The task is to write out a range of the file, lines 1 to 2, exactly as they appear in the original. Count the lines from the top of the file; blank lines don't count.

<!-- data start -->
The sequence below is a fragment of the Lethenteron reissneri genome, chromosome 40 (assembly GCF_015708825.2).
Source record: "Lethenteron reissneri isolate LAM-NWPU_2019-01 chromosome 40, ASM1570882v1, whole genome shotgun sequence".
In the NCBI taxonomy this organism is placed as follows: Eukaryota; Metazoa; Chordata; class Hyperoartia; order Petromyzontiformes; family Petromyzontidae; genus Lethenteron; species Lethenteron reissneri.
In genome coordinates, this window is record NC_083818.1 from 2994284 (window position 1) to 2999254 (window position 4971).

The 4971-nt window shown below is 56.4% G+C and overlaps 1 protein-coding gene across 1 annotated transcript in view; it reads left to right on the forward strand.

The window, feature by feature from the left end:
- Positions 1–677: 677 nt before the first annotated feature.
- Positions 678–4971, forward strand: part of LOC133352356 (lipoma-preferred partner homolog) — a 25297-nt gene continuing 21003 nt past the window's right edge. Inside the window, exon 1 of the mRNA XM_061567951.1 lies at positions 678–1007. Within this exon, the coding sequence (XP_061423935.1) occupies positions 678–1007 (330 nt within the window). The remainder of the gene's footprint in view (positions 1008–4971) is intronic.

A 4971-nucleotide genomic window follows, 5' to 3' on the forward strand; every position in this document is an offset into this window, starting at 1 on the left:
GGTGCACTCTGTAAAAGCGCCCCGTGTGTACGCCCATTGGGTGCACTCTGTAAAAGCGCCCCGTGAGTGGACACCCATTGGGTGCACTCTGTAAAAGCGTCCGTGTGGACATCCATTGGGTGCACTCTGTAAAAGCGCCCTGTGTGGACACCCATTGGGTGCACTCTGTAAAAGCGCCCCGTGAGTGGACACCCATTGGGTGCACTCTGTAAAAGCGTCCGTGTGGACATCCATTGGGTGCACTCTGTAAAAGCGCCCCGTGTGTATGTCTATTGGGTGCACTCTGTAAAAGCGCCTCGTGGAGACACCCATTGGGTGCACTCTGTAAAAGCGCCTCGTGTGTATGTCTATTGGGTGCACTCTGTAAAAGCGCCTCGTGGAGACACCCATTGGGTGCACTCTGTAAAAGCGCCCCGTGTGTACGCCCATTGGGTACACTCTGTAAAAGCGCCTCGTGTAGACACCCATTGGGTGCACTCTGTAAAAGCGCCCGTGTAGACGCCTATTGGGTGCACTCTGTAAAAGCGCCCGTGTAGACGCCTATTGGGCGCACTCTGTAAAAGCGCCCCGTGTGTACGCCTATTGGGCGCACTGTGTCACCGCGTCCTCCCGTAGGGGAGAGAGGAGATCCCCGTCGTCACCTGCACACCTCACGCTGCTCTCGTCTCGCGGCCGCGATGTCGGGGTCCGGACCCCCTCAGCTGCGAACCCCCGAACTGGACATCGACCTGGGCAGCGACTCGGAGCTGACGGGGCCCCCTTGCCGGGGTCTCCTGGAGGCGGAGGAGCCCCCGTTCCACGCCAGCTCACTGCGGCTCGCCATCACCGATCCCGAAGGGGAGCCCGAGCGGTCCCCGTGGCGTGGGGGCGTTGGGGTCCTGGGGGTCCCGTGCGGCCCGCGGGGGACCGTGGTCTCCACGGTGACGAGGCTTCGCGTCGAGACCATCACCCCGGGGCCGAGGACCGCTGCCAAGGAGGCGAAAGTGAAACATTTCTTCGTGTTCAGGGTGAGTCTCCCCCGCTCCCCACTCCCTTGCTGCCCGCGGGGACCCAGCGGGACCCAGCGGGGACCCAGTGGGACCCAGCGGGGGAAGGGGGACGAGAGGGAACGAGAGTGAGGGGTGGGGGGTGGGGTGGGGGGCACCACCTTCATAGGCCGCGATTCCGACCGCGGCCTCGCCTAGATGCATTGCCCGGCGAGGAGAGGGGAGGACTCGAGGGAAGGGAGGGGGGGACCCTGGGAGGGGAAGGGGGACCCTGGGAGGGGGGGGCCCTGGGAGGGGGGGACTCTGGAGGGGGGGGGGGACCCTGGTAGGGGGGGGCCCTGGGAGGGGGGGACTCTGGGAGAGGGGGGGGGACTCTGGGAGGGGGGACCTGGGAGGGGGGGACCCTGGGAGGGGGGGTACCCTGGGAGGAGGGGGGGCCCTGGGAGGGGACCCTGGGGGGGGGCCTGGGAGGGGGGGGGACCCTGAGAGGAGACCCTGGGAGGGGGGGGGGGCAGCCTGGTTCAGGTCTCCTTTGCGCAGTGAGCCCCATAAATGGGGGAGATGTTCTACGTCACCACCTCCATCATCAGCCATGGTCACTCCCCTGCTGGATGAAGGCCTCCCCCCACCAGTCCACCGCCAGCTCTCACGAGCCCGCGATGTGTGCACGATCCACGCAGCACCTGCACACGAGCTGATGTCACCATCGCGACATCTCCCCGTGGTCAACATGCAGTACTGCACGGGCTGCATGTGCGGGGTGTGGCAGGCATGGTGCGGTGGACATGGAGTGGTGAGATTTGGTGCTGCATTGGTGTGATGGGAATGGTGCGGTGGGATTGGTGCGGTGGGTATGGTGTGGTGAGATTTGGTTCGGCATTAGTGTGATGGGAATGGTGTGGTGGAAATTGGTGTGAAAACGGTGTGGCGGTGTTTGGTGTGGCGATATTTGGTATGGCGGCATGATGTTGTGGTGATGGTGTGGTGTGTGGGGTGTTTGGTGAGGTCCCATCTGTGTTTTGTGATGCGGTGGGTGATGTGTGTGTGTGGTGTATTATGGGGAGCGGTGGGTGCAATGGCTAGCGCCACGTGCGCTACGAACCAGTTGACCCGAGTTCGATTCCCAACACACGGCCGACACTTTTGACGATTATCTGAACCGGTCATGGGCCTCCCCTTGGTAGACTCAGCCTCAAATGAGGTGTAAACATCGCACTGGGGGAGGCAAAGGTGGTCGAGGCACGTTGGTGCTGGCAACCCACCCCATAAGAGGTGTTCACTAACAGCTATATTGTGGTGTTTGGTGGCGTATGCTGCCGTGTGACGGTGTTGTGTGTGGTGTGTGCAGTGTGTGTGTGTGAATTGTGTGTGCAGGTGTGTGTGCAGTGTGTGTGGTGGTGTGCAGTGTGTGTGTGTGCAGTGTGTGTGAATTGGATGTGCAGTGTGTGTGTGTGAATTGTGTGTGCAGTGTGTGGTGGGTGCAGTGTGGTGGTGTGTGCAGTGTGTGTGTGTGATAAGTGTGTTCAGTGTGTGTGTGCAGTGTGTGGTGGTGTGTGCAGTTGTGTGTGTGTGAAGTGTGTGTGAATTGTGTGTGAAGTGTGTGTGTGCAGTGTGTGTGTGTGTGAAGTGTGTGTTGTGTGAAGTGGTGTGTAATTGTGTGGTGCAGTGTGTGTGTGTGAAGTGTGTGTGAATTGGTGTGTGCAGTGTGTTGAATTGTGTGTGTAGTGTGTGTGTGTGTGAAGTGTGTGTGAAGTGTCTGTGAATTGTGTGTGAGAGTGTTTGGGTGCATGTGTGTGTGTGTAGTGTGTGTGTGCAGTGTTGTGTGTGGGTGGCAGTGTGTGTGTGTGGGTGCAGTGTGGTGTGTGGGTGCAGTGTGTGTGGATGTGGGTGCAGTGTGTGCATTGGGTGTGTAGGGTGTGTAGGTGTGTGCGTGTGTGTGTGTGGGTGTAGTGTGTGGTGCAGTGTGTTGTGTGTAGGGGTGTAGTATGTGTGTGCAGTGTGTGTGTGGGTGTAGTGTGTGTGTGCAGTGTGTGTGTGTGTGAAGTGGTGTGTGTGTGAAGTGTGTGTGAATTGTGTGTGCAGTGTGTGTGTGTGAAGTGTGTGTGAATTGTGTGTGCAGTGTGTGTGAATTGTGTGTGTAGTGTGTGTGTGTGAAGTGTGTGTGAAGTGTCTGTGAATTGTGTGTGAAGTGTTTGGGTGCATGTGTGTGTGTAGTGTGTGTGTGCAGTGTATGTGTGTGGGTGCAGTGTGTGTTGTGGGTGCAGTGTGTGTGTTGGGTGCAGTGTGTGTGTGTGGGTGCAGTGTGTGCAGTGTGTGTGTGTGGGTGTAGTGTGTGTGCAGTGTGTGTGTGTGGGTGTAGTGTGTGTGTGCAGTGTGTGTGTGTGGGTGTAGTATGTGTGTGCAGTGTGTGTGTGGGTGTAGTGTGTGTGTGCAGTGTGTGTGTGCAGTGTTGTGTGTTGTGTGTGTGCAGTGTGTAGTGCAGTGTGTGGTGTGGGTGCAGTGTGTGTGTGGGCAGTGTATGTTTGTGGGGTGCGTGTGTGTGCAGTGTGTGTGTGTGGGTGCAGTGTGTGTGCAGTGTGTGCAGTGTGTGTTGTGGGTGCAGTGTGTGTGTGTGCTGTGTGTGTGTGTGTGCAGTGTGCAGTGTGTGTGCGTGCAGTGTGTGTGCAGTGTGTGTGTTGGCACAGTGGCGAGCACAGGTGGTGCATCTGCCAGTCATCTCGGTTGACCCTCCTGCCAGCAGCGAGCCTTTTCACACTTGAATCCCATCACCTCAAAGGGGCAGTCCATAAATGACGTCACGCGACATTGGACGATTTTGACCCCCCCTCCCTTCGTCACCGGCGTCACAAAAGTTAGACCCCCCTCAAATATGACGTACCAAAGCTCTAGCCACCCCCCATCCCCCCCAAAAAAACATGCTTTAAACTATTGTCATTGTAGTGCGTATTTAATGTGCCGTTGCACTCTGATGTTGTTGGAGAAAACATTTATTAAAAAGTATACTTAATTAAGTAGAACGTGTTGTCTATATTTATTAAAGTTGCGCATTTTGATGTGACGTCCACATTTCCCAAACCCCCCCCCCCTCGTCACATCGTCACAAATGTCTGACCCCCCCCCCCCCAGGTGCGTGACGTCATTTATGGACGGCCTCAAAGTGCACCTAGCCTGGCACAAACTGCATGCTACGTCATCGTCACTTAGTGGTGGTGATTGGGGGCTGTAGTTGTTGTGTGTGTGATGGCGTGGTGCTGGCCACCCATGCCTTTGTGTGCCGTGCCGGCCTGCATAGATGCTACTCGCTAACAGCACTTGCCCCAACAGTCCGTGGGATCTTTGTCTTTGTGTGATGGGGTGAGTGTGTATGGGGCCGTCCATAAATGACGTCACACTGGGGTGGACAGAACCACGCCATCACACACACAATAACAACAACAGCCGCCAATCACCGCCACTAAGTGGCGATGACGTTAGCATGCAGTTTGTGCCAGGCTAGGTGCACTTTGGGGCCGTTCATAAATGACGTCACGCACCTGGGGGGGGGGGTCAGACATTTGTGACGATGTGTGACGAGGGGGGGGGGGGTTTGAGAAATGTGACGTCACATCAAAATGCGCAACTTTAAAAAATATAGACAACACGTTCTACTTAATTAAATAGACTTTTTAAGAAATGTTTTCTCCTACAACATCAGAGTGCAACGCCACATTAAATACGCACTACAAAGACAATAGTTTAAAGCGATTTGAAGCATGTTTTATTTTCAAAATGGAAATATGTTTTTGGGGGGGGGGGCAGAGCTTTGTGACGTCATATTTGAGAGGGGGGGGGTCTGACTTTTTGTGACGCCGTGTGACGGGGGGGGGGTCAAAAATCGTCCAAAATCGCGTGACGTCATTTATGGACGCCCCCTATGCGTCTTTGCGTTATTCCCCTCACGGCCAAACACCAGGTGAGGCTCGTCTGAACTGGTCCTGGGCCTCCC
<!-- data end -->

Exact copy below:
The sequence below is a fragment of the Lethenteron reissneri genome, chromosome 40 (assembly GCF_015708825.2).
Source record: "Lethenteron reissneri isolate LAM-NWPU_2019-01 chromosome 40, ASM1570882v1, whole genome shotgun sequence".